Reserve Requirements History 

The practice of holding reserves started with the first commercial banks during the early 19th century. Each bank had its own note that was only used within its geographic area of operation. Exchanging it to another banknote in a different region was expensive and risky because of the lack of information about funds at the other bank.

To overcome this problem, banks in New York and New Jersey arranged for voluntary redemption at each other's branches on condition that the issuing bank and redeeming bank both maintained an agreed upon deposit of gold or its equivalent. Subsequently, the National Bank Act of 1863 imposed 25% reserve requirements for banks under its charge. Those requirements and a tax on state banknotes in 1865 ensured that national bank notes replaced other currencies as a medium of exchange.

The creation of the Federal Reserve and its constituent banks in 1913 as a lender of last resort further eliminated risks and costs required in maintaining reserves and pared-down reserve requirements from their earlier high levels. For example, reserve requirements for three types of banks under the Federal Reserve were set at 13%, 10%, and 7% in 1917.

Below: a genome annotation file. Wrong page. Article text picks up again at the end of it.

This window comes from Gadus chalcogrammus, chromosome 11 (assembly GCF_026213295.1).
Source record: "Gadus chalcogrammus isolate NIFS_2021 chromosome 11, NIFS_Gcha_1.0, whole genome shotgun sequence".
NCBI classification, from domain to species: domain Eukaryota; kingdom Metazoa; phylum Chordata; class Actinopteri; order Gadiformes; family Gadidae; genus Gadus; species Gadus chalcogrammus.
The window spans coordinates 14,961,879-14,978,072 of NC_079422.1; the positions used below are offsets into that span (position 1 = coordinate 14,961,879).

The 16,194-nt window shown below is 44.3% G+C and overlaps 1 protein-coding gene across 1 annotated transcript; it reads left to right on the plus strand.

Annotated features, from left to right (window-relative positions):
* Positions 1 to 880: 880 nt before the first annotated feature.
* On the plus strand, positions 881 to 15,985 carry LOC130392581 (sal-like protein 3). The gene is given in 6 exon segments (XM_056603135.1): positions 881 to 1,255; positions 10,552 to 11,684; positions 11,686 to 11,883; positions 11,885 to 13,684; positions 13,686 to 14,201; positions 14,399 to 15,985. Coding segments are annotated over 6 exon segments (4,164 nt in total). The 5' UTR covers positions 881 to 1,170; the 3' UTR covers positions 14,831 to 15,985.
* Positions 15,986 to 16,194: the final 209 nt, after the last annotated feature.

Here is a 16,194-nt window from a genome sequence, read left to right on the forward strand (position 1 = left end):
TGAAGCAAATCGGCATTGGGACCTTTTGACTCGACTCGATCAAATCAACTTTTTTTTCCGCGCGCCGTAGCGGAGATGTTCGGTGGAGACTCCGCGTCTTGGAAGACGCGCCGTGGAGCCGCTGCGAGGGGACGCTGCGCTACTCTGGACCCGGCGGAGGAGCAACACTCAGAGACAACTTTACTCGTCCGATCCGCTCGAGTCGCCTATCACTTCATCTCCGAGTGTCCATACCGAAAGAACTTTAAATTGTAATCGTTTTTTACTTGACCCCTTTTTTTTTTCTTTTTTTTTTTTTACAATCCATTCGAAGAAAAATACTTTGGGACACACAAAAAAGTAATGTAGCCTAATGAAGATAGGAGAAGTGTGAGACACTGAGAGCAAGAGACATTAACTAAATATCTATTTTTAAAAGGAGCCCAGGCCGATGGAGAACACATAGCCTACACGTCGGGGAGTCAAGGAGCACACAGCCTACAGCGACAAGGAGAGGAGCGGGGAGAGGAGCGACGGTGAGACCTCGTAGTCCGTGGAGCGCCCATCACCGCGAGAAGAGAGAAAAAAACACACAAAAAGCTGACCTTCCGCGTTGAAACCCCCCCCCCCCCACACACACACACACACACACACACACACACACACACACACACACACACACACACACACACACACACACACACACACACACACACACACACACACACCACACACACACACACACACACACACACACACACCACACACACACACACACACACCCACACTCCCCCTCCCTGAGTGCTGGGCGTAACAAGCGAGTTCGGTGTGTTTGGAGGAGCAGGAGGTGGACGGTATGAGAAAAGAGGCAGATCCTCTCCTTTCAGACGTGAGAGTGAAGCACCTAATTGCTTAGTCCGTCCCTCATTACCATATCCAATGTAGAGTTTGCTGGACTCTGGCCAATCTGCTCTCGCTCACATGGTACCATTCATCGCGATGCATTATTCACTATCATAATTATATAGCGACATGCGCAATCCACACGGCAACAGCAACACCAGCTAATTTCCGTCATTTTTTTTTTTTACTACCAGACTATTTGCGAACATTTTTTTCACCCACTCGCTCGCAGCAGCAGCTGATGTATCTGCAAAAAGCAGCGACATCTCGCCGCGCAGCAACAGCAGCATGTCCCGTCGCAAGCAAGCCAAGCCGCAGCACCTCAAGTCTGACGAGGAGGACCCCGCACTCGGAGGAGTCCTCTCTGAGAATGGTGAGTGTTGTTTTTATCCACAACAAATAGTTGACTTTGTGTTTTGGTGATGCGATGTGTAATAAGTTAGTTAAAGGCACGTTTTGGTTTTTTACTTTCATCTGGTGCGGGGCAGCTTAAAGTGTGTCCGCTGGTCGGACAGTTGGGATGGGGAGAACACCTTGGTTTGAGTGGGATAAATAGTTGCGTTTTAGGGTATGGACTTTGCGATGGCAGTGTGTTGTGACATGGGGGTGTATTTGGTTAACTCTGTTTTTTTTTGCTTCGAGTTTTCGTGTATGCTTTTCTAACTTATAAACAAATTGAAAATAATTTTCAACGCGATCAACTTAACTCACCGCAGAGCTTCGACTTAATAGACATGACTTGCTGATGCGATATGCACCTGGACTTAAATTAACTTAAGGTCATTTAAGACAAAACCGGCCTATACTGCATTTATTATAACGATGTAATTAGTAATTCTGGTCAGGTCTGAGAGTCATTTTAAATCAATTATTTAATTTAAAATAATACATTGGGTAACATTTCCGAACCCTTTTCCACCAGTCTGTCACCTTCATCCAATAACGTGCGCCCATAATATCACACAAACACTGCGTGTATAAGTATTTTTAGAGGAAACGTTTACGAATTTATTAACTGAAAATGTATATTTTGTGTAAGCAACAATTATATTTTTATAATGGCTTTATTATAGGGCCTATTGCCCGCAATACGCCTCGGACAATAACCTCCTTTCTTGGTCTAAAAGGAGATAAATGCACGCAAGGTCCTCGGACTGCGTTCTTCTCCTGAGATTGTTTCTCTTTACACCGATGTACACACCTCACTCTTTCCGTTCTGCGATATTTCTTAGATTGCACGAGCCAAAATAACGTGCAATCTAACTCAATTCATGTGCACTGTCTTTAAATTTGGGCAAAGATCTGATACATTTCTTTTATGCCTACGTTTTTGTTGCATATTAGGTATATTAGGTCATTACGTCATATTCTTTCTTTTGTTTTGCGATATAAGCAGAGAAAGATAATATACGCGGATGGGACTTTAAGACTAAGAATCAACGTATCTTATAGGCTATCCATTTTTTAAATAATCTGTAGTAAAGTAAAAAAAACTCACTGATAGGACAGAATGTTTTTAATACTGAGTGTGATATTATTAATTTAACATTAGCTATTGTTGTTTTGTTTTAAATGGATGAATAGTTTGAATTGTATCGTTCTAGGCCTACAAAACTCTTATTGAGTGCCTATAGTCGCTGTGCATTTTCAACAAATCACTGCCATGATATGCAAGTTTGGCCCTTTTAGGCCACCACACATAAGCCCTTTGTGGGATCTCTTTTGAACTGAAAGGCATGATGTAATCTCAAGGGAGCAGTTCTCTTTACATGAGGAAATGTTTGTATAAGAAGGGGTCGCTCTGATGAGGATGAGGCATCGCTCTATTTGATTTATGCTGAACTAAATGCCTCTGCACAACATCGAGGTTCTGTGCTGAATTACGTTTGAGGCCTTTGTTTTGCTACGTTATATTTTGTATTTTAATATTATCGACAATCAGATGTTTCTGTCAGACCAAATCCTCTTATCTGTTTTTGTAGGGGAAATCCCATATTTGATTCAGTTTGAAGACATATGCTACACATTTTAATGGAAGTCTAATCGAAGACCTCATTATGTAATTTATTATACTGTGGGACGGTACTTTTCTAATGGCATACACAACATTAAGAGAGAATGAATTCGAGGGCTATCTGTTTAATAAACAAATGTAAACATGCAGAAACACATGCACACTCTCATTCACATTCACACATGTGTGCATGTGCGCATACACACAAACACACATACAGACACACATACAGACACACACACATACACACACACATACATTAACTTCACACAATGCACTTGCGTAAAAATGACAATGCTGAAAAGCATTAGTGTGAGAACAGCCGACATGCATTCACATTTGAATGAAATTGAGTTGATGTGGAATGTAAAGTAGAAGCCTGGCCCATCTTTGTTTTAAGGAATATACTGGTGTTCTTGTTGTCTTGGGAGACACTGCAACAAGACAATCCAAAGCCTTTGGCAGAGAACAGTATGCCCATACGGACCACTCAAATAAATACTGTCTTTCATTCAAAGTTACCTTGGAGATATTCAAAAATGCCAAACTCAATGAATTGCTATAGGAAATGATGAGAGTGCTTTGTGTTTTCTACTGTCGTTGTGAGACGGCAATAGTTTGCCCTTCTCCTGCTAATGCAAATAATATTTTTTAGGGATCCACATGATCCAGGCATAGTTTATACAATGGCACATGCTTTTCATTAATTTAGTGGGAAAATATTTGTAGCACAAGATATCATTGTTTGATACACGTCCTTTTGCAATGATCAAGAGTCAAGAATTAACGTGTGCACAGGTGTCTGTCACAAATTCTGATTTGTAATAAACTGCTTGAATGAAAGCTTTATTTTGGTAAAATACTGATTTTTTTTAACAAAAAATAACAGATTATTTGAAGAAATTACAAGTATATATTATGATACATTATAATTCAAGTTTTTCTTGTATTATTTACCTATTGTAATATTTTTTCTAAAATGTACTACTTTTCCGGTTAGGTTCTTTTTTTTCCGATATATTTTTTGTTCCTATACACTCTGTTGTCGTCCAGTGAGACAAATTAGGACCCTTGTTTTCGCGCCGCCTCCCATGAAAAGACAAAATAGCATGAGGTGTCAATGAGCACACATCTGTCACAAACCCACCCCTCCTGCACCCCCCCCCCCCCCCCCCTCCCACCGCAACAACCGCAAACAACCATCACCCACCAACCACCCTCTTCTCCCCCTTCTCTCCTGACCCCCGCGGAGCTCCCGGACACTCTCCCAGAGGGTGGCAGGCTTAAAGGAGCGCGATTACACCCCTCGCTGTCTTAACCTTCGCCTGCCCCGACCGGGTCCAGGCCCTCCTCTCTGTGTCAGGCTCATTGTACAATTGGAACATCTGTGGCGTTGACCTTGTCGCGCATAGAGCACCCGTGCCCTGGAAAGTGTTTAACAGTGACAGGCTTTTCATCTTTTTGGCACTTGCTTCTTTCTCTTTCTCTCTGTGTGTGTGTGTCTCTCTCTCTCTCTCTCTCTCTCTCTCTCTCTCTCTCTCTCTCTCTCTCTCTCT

In response to the COVID-19 pandemic, the Federal Reserve reduced the reserve requirement ratio to zero across all deposit tiers, effective March 26, 2020. The aim of this reduction was to jump-start the economy by allowing banks to use additional liquidity to lend to individuals and businesses.

Dec. 23, 1913

The day President Woodrow Wilson signed the Federal Reserve Act into law, thus creating the Federal Reserve.

Reserve Requirements vs. Capital Requirements

Some countries don't have reserve requirements. These countries include Canada, the United Kingdom, New Zealand, Australia, Sweden, and Hong Kong. Money can't be created without limit, but instead, some of these countries must adhere to capital requirements, which is the amount of capital a bank or financial institution must hold as required by its financial regulator

Example of Reserve Requirements